Week 8 Reading Response

On Norman and the Importance of Attractive Design:

In this follow-up reading we had to Norman’s previous work – Norman feels the need to clarify that when he didn’t mention aesthetics in his previous writing “The Design of Everyday Things” he didn’t put functionality above aesthetics, but rather on the same level. I never got the impression this was the case, but nonetheless, it’s a welcome clarification.

Throughout the reading, Norman stresses the synergy of affect and cognition – not only are emotions driven by cognition,  cognition is also influenced by affect. I particularly love the rigorous way in which Norman points out how aesthetics can make things more ‘functional’ by themselves. Moreover, going into this reading, I did not expect to read an analysis of how mental/emotional states affect our mental processing – Norman’s discussion of depth first processing etc. – a pleasant surprise as this is a topic I have read about before!

On a more practical level, working to make your designs pleasant and relaxing for the user (or in general being conscious of the emotional state we want the user to be in when experiencing our work) seems extremely important. I have personally experienced this when even though my website designs were often technically better than my peers, I would myself prefer theirs because they looked pretty. Moreover, (though not recommended) even implementation flaws can be hidden by an aesthetic design – but are glaring when your designs are not aesthetic. From the perspective of psychology, perceptual sets, and first impressions of an aesthetic design deciding the overall experience more than the technical details seems obvious too!

I want to end this reflection with this beautiful quote by Norman: “True beauty in a product has to be more than skin deep, more than a facade. To be truly beautiful, wondrous, and pleasurable, the product has to fulfill a useful function, work well, and be usable and understandable”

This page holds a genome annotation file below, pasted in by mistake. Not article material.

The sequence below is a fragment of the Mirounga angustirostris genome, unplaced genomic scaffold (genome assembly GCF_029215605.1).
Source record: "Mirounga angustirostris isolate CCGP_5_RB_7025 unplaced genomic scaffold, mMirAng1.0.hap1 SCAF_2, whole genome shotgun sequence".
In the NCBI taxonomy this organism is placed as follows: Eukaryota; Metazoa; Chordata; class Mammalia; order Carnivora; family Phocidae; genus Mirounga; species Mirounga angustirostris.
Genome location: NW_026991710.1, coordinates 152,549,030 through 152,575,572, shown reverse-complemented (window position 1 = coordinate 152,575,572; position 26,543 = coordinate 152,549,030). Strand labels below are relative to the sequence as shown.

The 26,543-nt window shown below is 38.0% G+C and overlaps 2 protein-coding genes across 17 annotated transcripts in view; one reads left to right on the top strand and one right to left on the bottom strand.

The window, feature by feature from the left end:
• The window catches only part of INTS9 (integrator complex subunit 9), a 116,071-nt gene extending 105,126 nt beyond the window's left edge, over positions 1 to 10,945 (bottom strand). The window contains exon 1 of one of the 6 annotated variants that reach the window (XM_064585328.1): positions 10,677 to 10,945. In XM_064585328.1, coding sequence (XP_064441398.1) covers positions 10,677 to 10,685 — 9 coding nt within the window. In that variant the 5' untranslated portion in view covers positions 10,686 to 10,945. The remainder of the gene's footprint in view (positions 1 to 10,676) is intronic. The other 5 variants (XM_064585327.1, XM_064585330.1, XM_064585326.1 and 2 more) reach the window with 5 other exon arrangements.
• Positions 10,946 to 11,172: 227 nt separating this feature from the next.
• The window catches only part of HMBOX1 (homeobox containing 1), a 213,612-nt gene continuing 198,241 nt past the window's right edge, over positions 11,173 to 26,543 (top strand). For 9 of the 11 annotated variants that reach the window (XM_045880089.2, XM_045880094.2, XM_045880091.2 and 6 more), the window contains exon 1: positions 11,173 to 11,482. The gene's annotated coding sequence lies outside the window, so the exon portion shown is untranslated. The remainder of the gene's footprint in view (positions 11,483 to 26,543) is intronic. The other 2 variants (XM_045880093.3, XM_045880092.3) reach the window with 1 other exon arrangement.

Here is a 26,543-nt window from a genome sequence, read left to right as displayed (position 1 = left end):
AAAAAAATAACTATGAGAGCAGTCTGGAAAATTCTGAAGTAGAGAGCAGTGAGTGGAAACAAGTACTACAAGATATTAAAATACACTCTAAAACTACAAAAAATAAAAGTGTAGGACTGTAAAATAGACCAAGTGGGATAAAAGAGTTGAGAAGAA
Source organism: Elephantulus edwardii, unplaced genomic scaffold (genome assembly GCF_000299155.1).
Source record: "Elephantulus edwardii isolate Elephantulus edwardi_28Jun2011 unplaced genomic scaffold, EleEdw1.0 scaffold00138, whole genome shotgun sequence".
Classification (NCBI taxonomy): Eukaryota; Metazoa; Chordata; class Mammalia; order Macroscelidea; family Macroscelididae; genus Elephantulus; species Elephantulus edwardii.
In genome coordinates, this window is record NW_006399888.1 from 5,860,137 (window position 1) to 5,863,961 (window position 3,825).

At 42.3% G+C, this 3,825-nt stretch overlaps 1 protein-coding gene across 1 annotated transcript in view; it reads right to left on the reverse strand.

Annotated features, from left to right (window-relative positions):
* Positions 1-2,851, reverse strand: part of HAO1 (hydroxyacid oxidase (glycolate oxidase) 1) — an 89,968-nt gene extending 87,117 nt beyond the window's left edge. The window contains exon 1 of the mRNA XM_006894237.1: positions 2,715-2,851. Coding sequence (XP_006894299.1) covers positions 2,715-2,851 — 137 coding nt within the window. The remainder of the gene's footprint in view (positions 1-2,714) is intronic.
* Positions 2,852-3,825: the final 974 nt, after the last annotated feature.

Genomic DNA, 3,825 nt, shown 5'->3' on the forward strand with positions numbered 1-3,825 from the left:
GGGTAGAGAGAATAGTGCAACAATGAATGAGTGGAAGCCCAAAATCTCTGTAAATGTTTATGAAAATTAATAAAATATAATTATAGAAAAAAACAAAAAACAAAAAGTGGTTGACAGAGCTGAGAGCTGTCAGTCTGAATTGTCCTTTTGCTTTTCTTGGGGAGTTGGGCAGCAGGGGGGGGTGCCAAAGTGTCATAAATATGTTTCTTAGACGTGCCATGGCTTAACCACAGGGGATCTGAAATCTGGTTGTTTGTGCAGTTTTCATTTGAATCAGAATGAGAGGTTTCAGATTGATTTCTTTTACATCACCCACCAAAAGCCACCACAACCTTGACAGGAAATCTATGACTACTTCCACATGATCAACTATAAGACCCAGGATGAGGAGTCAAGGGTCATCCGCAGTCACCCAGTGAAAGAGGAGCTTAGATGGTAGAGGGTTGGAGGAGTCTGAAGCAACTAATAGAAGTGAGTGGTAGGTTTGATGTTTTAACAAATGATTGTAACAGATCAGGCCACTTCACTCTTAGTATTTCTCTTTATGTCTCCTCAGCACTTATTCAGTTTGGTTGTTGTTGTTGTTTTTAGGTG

On Hamilton’s Contributions to the Space Mission:

Margaret Hamilton’s narrative with the Apollo program is not just a testament to her pioneering efforts but a remarkable moment in the history of software. On a personal level, it echoes some sentiments I’ve personally experienced in my coding journey.  For example, the evolution of software from an afterthought to a critical component during the Apollo moon landings parallels many projects I’ve encountered, where the true importance of effective software design only shows up later.

Moving on, this deep-dive into Hamilton’s contributions also reveals an essential trait in software design: predictive error handling. I can recall several instances in my own projects where I had neglected potential edge cases. When a user unexpectedly entered data in a manner I hadn’t anticipated, causing the software to crash. While this is an important concept drilled into students who learn coding today – I imagine the roots of how it came to be thought of as a fundamental concept can be traced back to Hamilton. Additionally Hamilton’s championing of asynchronous processing in the Apollo computer also sounds way ahead of the time they were operating in and is incredibly impressive.

In sum, Margaret Hamilton’s journey with the Apollo program, filled with foresight, innovation, and resilience, is not just historical but a beacon for every coder. Her story doesn’t just echo the challenges and triumphs in the software domain but resonates with the intricacies of my personal coding experiences. It’s a reminder that in the realm of coding, challenges are but stepping stones to innovation.



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